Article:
Wage Equalization and Regional Misallocation: Evidence from Italian and German Provinces
Italy and Germany have similar geographical differences in productivity – North more productive than South in Italy; West more productive than East in Germany – but have adopted different models of wage bargaining. Italy sets wages based on nationwide contracts that allow for limited local wage adjustments, while Germany has moved toward a more flexible system that allows for local bargaining. The Italian system has significant costs in terms of forgone aggregate earnings and employment because it generates a spatial equilibrium where workers queue for jobs in the South and remain unemployed while waiting. Our findings are relevant for other European countries.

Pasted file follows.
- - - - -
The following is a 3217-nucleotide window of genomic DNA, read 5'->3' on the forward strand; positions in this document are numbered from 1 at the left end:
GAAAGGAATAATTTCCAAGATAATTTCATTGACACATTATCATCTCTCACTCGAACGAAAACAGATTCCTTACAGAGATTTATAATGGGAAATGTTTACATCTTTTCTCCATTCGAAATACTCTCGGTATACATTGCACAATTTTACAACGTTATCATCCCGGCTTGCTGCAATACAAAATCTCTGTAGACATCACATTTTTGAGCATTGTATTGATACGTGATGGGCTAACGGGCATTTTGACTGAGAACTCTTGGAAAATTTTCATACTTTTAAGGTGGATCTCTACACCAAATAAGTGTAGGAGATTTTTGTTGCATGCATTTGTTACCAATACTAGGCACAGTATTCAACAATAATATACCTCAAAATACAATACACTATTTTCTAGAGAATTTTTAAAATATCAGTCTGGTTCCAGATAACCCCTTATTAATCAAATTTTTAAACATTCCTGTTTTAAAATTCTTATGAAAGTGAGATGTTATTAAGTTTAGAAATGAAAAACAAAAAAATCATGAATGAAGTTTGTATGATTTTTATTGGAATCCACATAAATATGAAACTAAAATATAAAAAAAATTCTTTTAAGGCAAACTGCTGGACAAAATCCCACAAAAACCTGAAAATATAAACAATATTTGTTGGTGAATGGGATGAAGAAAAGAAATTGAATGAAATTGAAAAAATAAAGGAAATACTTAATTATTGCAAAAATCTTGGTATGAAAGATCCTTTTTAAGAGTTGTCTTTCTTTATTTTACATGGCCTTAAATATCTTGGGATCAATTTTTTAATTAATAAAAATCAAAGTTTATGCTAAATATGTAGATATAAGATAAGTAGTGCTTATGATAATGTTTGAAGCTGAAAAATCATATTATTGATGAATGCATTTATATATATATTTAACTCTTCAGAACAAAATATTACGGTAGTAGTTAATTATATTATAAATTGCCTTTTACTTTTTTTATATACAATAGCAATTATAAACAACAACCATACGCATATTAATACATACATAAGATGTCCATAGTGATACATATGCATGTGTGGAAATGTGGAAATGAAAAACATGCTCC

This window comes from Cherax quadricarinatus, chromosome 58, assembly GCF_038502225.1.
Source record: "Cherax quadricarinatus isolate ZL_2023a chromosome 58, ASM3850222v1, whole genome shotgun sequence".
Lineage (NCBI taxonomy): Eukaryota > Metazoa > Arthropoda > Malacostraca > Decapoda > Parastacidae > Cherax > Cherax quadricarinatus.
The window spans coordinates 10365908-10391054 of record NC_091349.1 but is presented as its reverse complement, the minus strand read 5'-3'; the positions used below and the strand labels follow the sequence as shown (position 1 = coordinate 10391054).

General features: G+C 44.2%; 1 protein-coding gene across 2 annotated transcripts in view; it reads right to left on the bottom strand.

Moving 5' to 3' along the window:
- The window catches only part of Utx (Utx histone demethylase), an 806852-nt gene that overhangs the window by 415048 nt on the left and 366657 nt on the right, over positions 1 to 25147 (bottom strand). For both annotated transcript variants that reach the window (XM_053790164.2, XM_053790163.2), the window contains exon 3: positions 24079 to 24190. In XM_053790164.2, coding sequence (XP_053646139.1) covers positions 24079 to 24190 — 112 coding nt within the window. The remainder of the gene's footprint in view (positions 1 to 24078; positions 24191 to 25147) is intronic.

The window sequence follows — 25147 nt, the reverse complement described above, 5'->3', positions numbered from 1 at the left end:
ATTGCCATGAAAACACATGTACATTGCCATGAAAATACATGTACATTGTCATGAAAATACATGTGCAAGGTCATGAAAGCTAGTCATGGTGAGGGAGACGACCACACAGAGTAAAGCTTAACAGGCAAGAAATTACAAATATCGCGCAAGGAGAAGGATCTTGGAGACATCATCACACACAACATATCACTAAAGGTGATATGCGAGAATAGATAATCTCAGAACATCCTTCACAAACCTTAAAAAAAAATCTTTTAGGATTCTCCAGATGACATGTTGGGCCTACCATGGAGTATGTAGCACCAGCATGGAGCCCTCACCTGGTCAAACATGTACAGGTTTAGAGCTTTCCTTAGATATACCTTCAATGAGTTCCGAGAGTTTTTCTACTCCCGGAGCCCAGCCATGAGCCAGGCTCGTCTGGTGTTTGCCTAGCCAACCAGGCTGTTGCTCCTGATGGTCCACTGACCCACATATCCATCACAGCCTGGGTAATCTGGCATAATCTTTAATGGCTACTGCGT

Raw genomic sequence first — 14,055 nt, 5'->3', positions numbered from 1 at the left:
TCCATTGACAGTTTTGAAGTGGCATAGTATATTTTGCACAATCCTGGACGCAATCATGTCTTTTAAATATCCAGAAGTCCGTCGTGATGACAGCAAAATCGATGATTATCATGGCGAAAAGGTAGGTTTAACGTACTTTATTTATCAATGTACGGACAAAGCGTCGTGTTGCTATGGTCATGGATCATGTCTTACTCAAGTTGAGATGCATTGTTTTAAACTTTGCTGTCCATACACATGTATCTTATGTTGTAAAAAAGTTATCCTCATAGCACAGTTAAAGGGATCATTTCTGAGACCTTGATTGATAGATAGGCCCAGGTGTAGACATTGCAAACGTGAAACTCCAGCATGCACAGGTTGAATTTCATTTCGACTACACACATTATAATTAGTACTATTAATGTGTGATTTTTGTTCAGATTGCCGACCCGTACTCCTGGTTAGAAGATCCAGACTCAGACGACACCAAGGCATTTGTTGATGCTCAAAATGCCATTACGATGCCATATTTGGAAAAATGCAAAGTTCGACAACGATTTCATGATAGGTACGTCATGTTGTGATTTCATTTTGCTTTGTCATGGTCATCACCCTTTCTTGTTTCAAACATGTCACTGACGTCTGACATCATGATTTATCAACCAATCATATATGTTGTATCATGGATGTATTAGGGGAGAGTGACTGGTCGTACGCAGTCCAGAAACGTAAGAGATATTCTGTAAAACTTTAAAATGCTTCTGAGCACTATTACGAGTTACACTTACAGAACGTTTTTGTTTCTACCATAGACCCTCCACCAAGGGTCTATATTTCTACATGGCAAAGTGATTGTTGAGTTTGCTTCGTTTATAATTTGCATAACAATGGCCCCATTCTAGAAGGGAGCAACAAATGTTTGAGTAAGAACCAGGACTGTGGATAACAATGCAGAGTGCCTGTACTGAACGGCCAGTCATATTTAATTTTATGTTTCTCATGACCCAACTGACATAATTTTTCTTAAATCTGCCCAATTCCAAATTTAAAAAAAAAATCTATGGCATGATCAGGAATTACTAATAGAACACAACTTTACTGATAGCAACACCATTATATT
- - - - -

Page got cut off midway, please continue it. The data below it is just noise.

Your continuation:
We thank Michael Burda, Zach Bleemer, Christian Dustmann and seminar participants at the Fondazione De Benedetti, the OECD and the University of Rome “La Sapienza” for helpful comments and suggestions. Tito Boeri is at Bocconi University, Andrea Ichino is at the European University Institute, Enrico Moretti is at the University of Berkeley and Johanna Posch it at the Analysis Group. The views expressed herein are those of the authors and do not necessarily reflect the views of the National Bureau of Economic Research.
Tito Boeri & Andrea Ichino & Enrico Moretti & Johanna Posch, 2021. "Wage Equalization and Regional Misallocation: Evidence from Italian and German Provinces," Journal of the European Economic Association, vol 19(6), pages 3249-3292.